Review: 30 Minutes Or Less

One of the specialities of the Coen Brothers is portraying criminality as banal, chaotic and idiotic. In his follow up to Zombieland, Ruben Fleischer attempts something similar in a mainstream setting.

It's the story of two inept loafers (Danny McBride and Nick Swardson) who attach a bomb jacket to a hapless pizzadelivery boy (Jesse E-isenberg) and force him to rob a bank for them.

It's like Fargo but, you know, for kids.

The film has laughs but little pleasure. It's a mean little film with a dim view of its potential audience. The charac-ters' lives revolve around eating crap, talking crap and watching crap.

It mocks its audience's coarse stupidity, while offering it a serving of the exact same with a pretence of irony.

The main problem is that it fails to get you to buy into its situation. You never believe that two wasters like McBride and Swardson could even conceive such a scheme let alone have the conviction of their stupidity to fol-low through on it.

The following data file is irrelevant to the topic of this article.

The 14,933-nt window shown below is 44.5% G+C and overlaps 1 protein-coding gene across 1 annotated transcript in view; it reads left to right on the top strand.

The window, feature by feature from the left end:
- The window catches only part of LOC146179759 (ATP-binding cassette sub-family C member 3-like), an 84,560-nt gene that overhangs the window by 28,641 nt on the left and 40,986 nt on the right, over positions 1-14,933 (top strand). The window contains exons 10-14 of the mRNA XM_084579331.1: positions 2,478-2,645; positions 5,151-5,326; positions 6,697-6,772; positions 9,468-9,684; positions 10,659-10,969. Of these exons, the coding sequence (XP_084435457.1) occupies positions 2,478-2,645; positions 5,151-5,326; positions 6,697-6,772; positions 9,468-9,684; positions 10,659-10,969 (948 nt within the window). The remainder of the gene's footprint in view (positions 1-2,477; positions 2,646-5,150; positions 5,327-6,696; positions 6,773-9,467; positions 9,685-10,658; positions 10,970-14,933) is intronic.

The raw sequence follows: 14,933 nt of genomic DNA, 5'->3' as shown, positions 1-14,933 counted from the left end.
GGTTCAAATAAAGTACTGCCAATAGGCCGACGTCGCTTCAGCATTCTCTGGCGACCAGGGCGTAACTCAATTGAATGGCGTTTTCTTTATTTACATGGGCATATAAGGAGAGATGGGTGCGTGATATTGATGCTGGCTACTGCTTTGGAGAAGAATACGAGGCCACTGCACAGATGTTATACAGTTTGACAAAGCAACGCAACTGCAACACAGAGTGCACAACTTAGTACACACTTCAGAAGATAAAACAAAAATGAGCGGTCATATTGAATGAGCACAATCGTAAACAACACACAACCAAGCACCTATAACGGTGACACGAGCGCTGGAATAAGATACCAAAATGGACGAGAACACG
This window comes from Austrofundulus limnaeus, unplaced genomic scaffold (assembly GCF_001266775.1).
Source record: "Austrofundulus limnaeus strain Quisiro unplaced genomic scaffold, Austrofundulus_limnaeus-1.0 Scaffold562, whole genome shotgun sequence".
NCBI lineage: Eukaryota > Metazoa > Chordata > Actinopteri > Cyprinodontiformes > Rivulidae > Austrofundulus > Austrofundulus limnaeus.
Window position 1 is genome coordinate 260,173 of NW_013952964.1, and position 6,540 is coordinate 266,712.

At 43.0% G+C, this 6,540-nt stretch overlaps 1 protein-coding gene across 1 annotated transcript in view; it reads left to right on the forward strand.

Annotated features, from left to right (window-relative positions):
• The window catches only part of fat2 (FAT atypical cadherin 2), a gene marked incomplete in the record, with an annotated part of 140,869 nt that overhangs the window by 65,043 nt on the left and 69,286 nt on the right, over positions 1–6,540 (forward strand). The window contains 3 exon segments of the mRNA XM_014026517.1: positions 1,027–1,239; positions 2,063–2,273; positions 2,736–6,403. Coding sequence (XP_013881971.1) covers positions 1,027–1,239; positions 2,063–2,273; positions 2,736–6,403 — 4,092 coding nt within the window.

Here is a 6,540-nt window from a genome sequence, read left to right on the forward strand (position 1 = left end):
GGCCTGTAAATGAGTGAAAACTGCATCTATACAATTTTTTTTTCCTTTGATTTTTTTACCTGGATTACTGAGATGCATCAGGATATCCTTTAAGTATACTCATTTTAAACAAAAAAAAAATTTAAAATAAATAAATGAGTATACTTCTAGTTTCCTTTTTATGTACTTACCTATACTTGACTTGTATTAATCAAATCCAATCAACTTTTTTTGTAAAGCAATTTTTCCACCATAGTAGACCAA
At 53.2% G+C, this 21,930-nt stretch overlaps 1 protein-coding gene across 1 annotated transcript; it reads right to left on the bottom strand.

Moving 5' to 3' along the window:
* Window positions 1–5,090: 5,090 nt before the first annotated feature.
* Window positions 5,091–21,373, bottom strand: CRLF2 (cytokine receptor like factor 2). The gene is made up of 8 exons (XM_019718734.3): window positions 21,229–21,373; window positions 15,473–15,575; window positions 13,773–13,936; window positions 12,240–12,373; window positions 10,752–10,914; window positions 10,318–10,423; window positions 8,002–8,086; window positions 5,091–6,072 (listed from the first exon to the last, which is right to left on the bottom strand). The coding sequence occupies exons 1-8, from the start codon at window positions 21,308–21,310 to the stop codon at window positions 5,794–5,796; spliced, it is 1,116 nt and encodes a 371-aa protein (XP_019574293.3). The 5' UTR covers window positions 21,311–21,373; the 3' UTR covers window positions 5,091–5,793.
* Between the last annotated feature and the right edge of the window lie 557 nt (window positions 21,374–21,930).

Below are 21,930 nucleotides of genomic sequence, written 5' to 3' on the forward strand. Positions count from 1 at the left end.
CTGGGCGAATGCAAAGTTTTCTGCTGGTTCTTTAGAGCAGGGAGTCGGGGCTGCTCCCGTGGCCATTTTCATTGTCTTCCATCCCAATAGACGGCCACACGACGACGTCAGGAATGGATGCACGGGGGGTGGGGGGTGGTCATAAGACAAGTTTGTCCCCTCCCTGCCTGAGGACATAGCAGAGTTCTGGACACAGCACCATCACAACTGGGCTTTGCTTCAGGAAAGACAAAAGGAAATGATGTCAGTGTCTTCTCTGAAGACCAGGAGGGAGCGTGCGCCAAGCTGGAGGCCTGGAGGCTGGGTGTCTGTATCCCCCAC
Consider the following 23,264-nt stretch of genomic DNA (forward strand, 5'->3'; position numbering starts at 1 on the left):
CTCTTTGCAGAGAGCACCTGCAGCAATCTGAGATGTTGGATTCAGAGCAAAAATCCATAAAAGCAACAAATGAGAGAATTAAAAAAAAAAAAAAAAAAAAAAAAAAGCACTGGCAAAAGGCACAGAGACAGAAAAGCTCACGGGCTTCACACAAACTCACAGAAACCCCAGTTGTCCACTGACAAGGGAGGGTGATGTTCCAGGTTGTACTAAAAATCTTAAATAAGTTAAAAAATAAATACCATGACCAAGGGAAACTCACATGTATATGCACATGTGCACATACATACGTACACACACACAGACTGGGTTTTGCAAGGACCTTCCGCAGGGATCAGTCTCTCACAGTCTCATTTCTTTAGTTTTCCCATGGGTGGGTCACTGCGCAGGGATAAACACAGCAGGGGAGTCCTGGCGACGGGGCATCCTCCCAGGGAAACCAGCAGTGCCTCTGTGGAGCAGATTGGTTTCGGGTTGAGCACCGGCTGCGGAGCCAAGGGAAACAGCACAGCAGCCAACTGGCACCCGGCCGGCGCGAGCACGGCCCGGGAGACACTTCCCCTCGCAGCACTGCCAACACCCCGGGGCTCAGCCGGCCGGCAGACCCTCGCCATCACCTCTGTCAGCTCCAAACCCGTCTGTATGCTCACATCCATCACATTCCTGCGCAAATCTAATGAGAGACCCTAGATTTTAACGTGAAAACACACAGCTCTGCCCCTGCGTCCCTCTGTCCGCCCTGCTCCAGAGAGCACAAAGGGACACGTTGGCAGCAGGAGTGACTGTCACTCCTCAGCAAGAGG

Similarly, very little Eisenberg does while under the duress of wearing an explosive device makes sense – espe-cially the ease with which he persuades his best friend Ansari to join him in the bank robbery.

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It also seems casually unconcerned about his, absolutely terrifying, dilemma.

Of course, it's bad timing coming out just a few weeks after the news story about an Australian teenage girl who endured an agonising 10 hours in a fake neck bomb.

But the film is supposedly based on a tragic true story (that of Brain Douglas Wells should you want to look it up), so a little empathy wouldn't go amiss.

Fleichsher's smart, funny and visually arresting debut film Zombieland suggested he could be something special, but you'd never guess this was by the same man. The casting doesn't help.

Eisenberg always seems too smart to be this dead end delivery boy and Anzari's main comic weapon is an incon-gruously whiney voice is approximately 33 per cent as annoying as Chris Tucker.


Director: Ruben Fleischer

Starring: Jesse Eisenberg, Danny McBride, Aziz Ansari, Nick Swardson, Michael Pena and Fred Ward.

Length: 83 mins